Stse is an almost-island, separated from the mainland of the great south continent by marshes and tidal bogs, where millions of wading birds gather to mate and nest. Ruins of an enormous bridge are visible on the landward side, and another half-sunk fragment of ruin is the basis of the town’s pier and breakwater. Vast works of other ages encumber all Hain, and are no more and no less venerable or interesting to the Hainish than the rest of the landscape.
Ursula K le Guin, Four Ways to Forgiveness, Gollancz 1995.
Le Guin’s galaxy was long ago colonised by humans from Hain. Indeed this is so buried in history’s layers that humanity’s first origins are forgotten, and people on Earth believe themselves aliens. After that great expansion and genetic manipulations by the ancestral Hainish, peoples in each system developed in isolation for a thousand millenia. Time dilation during near-light-speed travel and cold-sleep means that your left-behind children and grandchildren grow old and die before you make your new start on another planet. In the last few thousand years, which might be only a few lifetimes for space-farers, the Hains have sought to bring all humanity back into a loose community called the Ekumen.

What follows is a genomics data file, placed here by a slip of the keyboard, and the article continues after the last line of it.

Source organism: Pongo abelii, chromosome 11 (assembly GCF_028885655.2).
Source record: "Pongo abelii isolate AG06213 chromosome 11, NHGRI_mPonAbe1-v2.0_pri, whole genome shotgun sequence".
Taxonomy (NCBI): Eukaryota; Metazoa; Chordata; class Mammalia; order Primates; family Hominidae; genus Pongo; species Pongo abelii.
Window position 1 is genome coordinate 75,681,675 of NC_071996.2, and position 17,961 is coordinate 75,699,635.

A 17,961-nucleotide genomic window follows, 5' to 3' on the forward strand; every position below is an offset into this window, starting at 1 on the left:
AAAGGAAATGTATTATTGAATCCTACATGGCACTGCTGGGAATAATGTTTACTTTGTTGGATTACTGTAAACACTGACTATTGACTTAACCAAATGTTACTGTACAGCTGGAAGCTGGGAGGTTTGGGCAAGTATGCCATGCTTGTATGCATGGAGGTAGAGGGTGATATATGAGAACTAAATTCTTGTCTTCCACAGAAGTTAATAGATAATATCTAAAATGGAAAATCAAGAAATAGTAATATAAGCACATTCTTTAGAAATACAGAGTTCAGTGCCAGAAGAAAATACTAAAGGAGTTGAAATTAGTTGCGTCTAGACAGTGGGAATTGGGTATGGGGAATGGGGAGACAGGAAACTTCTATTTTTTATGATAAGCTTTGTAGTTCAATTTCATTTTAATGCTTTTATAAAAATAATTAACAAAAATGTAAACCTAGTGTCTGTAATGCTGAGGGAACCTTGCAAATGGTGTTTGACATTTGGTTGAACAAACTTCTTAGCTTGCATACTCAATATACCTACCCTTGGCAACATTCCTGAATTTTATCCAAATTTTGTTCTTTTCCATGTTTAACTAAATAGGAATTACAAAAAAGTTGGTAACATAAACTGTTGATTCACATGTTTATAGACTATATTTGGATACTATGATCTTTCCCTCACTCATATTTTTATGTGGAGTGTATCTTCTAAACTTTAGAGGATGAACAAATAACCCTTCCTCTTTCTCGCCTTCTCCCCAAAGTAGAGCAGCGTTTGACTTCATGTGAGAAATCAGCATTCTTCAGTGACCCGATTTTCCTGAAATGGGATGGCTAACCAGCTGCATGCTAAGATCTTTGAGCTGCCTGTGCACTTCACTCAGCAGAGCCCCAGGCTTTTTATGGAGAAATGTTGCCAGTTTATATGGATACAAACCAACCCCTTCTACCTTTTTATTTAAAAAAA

This positioned le Guin as a galactic social anthropologist. The underlying framework for each story is that of Ekumen observers exploring and falling foul of variations of kinship, politics, religion and economics. Her most recurring themes are variations on gender and sex, and the power relationships which spring from these. The Left Hand of Darkness, her novel written nearly fifty years ago, to me seems fresh and challenging in its deconstruction of our assumptions about humanity, encapsulated in the sentence “The king was pregnant”. The four novellas which comprise Four Ways to Forgiveness offer perhaps a more conventional take on sexuality, shockingly so, for it is tied into power dynamics, slavery, rape and oppression. It took me a second reading to confirm that her gentle writing style was, in each narrative, capturing a love-story.
The throw-away description of the enormous bridge, the ancient vast ruin present but ignored, gives to me the feel of le Guin’s universe.
I drew this listening to the hypnotic rhythms of Canto Ostinato (Simeon ten Holt) weaving a tapestry of sound from four pianos.